Story by T.R. North
Illustration by Tim Soekkha
“Val, I apologize if this seems rude, but it’s a business concern, you understand. Due diligence, that sort of thing. Are you drunk?” Bob asked the question without judgment and almost without curiosity.
Valentino Green, who’d insisted Bob call him Val within ten seconds of meeting him, tugged at the collar of his A-shirt and tried to smile. The jacuzzi attached to the pool to their left burbled, and Bob adjusted his grip on the glass of ice water Val had given him when he’d first arrived. The glass was sweating almost as much as he was. Meteorologists had stopped talking about a heatwave and just acknowledged that it was damn hot and was going to stay damn hot.
“It’s five o’clock somewhere, right, Mr. Vega?”
“I just need to know,” Bob told him, not acknowledging the weak upturn of Val’s lips. “It’s a hundred bucks just to come out here, so.” His shoulders rose fractionally. “You’re welcome to waste your money, but I do need to know.”
“Your ad said you could help.” Val hugged an arm to his chest and rubbed his chin, smearing sweat and grease even deeper into his thick stubble. He dropped both hands and wiped his palms self-consciously on his shorts. He hadn’t sat down when he’d invited Bob to take a seat, something which hadn’t bothered Bob in years. It was a rare client who called him in anything other than distress, and he’d learned to treat those cases like ticking packages with too much postage and no return address.
“What am I helping with?” Bob asked, regarding Val coolly over his sunglasses. He was mildly grateful that Val was drunk; Bob’s last client had been a church-lady with a mysteriously keen nose for scotch on a person’s breath. The kicker was that drunk people tended not to explain the situation terribly well, which could lead to… mistakes. They were usually at least worth the story to tell, but one more incident and his bond was liable to get revoked.
“You’d be drunk too, you know,” Val said. “Every time I lose my concentration, I accidentally turn everything in the house into wine. It’s just—” He gestured uselessly. “It’s why I called. I’m gonna get fired. And I can’t afford to keep taking a cab to the grocery store.”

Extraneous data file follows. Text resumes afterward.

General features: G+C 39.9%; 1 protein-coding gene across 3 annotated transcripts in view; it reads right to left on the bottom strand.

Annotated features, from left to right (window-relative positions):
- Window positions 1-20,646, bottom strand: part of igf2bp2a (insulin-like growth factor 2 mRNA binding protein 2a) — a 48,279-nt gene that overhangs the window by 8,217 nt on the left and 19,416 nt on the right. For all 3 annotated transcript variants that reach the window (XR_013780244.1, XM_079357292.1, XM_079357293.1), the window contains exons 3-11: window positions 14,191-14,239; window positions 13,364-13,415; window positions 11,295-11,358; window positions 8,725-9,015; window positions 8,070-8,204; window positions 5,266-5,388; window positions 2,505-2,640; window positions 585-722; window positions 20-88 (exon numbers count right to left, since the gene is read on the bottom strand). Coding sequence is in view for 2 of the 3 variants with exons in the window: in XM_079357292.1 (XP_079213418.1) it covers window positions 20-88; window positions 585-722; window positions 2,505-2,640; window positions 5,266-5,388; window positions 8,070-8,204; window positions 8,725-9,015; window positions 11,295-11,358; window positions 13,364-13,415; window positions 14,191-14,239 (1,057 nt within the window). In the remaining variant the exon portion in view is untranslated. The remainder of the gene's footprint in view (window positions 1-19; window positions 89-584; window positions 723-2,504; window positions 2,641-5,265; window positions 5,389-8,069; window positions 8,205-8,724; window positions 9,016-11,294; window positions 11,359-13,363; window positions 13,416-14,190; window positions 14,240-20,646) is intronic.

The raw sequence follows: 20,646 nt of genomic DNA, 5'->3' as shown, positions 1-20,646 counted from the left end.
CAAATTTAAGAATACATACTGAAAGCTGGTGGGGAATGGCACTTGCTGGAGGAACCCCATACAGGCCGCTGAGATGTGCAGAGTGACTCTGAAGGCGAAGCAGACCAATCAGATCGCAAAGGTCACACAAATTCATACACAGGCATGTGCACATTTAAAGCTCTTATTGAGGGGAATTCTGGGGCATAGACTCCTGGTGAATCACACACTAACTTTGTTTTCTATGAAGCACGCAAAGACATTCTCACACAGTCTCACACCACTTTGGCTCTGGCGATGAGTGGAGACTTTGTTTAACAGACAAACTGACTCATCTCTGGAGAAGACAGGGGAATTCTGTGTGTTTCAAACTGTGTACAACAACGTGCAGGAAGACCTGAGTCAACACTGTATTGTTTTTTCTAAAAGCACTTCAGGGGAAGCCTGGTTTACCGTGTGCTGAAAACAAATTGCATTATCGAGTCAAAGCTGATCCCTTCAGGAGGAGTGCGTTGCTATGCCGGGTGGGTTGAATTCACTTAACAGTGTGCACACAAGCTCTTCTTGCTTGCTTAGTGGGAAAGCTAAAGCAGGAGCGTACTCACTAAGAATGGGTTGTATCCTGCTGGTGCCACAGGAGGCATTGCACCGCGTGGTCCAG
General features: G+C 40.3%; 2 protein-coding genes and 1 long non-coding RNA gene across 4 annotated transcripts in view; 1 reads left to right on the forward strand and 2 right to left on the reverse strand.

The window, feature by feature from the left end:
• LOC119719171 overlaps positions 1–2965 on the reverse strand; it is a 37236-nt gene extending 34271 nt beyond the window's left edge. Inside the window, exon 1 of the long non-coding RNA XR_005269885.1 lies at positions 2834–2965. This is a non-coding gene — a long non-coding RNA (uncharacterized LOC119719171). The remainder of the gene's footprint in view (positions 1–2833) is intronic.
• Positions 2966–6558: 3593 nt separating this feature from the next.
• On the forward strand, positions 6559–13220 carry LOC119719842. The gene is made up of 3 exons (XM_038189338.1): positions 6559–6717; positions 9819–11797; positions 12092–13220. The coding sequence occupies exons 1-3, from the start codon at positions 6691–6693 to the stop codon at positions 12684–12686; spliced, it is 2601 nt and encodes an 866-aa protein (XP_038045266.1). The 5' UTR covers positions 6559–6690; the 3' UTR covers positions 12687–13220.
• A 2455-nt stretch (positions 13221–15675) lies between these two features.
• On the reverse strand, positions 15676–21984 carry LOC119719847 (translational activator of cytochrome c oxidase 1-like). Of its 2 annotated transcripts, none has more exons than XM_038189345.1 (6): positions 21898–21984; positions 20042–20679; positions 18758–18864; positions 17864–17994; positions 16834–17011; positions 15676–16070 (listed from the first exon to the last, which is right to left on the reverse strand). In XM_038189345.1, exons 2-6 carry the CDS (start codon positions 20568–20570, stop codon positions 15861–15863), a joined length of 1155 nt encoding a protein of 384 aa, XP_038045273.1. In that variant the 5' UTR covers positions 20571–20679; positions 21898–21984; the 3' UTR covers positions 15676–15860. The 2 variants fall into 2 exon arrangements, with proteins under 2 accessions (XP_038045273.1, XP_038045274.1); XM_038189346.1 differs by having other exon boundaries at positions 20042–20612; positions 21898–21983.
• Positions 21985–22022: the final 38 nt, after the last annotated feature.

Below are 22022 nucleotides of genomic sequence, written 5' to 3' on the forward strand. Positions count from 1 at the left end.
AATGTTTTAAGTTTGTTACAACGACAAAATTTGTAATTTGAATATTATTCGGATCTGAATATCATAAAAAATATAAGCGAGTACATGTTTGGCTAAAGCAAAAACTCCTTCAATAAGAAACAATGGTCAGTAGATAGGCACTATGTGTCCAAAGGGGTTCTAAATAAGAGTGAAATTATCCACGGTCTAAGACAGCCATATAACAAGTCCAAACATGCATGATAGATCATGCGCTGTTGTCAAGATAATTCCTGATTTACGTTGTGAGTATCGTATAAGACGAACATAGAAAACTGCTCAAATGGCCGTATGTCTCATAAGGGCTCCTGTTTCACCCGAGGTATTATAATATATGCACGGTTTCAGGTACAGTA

“Everything’s turning into wine,” Bob repeated, eyebrows rising. Never a dull moment in this line of work. Not since the eclipse, anyway.
“No, it doesn’t just turn into wine,” Val corrected, scowling. “I turn it into wine. Otherwise, I could just, you know, go stay with friends or whatever. It, like, follows me around.”
“When did this start?” Bob asked, pretending not to know the answer. The sun had gone out for a few minutes, and every idiot from Walla Walla to Key West had spent the time either blistering their retinas staring directly at it or awakening some latent bit of inconvenient magery. The whole month running up to it had been nothing but warnings advising everybody not to do some stripe of precisely what Val had done, and still, here they were.
Bob couldn’t complain too much. He’d been able to pay off his mortgage on the backs of people who just had to spend the eclipse in the local museum’s antiquities wing reciting Lord Byron or screwing on Edgar Allan Poe’s grave or—his personal favorite so far—fighting an ex-coworker in the parking lot of a dollar theater.
“The eclipse,” Val said it like he knew how it sounded. “It’s not like that, though. I forgot what time it was. And the guy on the news, the dramaturgy guy, he said just don’t do anything weird.”
“Thaumaturgy,” Bob said reflexively. “What not-weird thing were you doing?”
“I was just eating a sandwich,” Val grumbled, plucking his glass from the glass table between them. The liquid inside bloomed a deep red, almost black. Bob regarded the corresponding change in his own water, then took a sip. When in Rome.
The wine wasn’t half bad.
“You got this out of a sandwich?” Bob prompted. He supposed it could happen like that if somebody had a strong enough gift or a deep enough channel. But usually, those types manifested early and hard, got packed off to boarding schools a healthy distance from population centers and infrastructure to get themselves sorted, or else had such an unhealthy aversion to their talents that the whole thing was buried deeper than a politician’s conscience. Val didn’t read like a man crawling out of his own skin from bald evidence of his own magic. He barely tipped the scales at petulant, and even that Bob was willing to chalk up to him being drunk.
“I forgot when the eclipse was happening, and I made myself a grilled cheesus, and then I just.” Val waved his hand at his glass, and himself, and finally slumped helplessly into a plastic chair. “All this.”
“Wait, wait.” Bob sat back. “What’s a grilled cheesus?”
“Well, it’s. Ah.” He wrinkled his nose. “You’re not like, crazy-religious or anything, are you?”
“Did I roll in here with an old priest and a young priest?” Bob retorted. Magic was drifting closer to a soft science than art these days, with useful precepts and principles and reasonably reliable outcomes for consistently performed castings. Religion was more a game of three-card Monte, with the reveal coming too late for anyone to revise their methods for better results. Bob had never been one for bad bets.
“Okay, okay. So, you know how every so often, somebody’ll get on the news because the Virgin Mary shows up in their toast or the frost on their window or wherever?”
“And you know how you can buy panini presses and griddles that’ll do fancy patterns in the bread or the batter, like dinosaurs or smiley faces?”
“You’ve got a panini press that burns the face of Jesus into your sandwiches.”